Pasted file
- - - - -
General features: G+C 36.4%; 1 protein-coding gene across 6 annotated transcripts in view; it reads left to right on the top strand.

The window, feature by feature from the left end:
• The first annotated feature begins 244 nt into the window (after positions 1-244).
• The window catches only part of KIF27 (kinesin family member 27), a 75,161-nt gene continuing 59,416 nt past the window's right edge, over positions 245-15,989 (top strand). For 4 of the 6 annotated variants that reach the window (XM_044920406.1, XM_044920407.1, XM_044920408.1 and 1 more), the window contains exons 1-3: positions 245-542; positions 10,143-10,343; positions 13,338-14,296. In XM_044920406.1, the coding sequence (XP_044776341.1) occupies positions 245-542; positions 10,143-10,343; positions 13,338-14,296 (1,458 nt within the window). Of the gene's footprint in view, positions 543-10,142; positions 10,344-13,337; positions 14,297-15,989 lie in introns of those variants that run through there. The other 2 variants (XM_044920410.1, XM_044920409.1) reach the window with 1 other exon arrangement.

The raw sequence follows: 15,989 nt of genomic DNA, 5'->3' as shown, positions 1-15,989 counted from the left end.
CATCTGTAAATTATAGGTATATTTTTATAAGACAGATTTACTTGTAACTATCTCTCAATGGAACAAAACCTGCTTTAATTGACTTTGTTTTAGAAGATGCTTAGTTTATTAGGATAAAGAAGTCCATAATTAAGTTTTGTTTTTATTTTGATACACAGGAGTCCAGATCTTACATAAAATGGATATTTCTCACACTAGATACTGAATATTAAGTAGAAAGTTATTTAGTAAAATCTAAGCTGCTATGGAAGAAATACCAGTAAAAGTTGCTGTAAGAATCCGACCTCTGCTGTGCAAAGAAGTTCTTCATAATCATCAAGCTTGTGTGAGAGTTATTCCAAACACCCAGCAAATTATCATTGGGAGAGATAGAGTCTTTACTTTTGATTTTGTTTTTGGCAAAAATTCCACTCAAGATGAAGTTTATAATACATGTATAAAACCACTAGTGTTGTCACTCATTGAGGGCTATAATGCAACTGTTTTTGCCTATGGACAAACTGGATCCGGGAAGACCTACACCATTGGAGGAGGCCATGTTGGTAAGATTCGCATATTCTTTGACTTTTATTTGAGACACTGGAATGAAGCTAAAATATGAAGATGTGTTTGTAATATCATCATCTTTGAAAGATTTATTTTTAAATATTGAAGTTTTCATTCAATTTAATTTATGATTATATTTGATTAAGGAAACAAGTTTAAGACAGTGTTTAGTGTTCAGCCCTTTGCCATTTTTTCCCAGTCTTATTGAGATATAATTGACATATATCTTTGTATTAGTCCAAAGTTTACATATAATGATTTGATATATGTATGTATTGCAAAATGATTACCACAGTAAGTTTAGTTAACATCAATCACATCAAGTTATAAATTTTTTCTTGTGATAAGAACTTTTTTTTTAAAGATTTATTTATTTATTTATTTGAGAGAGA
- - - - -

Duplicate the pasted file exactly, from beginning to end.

General features: G+C 36.4%; 1 protein-coding gene across 6 annotated transcripts in view; it reads left to right on the top strand.

The window, feature by feature from the left end:
• The first annotated feature begins 244 nt into the window (after positions 1-244).
• The window catches only part of KIF27 (kinesin family member 27), a 75,161-nt gene continuing 59,416 nt past the window's right edge, over positions 245-15,989 (top strand). For 4 of the 6 annotated variants that reach the window (XM_044920406.1, XM_044920407.1, XM_044920408.1 and 1 more), the window contains exons 1-3: positions 245-542; positions 10,143-10,343; positions 13,338-14,296. In XM_044920406.1, the coding sequence (XP_044776341.1) occupies positions 245-542; positions 10,143-10,343; positions 13,338-14,296 (1,458 nt within the window). Of the gene's footprint in view, positions 543-10,142; positions 10,344-13,337; positions 14,297-15,989 lie in introns of those variants that run through there. The other 2 variants (XM_044920410.1, XM_044920409.1) reach the window with 1 other exon arrangement.

The raw sequence follows: 15,989 nt of genomic DNA, 5'->3' as shown, positions 1-15,989 counted from the left end.
CATCTGTAAATTATAGGTATATTTTTATAAGACAGATTTACTTGTAACTATCTCTCAATGGAACAAAACCTGCTTTAATTGACTTTGTTTTAGAAGATGCTTAGTTTATTAGGATAAAGAAGTCCATAATTAAGTTTTGTTTTTATTTTGATACACAGGAGTCCAGATCTTACATAAAATGGATATTTCTCACACTAGATACTGAATATTAAGTAGAAAGTTATTTAGTAAAATCTAAGCTGCTATGGAAGAAATACCAGTAAAAGTTGCTGTAAGAATCCGACCTCTGCTGTGCAAAGAAGTTCTTCATAATCATCAAGCTTGTGTGAGAGTTATTCCAAACACCCAGCAAATTATCATTGGGAGAGATAGAGTCTTTACTTTTGATTTTGTTTTTGGCAAAAATTCCACTCAAGATGAAGTTTATAATACATGTATAAAACCACTAGTGTTGTCACTCATTGAGGGCTATAATGCAACTGTTTTTGCCTATGGACAAACTGGATCCGGGAAGACCTACACCATTGGAGGAGGCCATGTTGGTAAGATTCGCATATTCTTTGACTTTTATTTGAGACACTGGAATGAAGCTAAAATATGAAGATGTGTTTGTAATATCATCATCTTTGAAAGATTTATTTTTAAATATTGAAGTTTTCATTCAATTTAATTTATGATTATATTTGATTAAGGAAACAAGTTTAAGACAGTGTTTAGTGTTCAGCCCTTTGCCATTTTTTCCCAGTCTTATTGAGATATAATTGACATATATCTTTGTATTAGTCCAAAGTTTACATATAATGATTTGATATATGTATGTATTGCAAAATGATTACCACAGTAAGTTTAGTTAACATCAATCACATCAAGTTATAAATTTTTTCTTGTGATAAGAACTTTTTTTTTAAAGATTTATTTATTTATTTATTTGAGAGAGA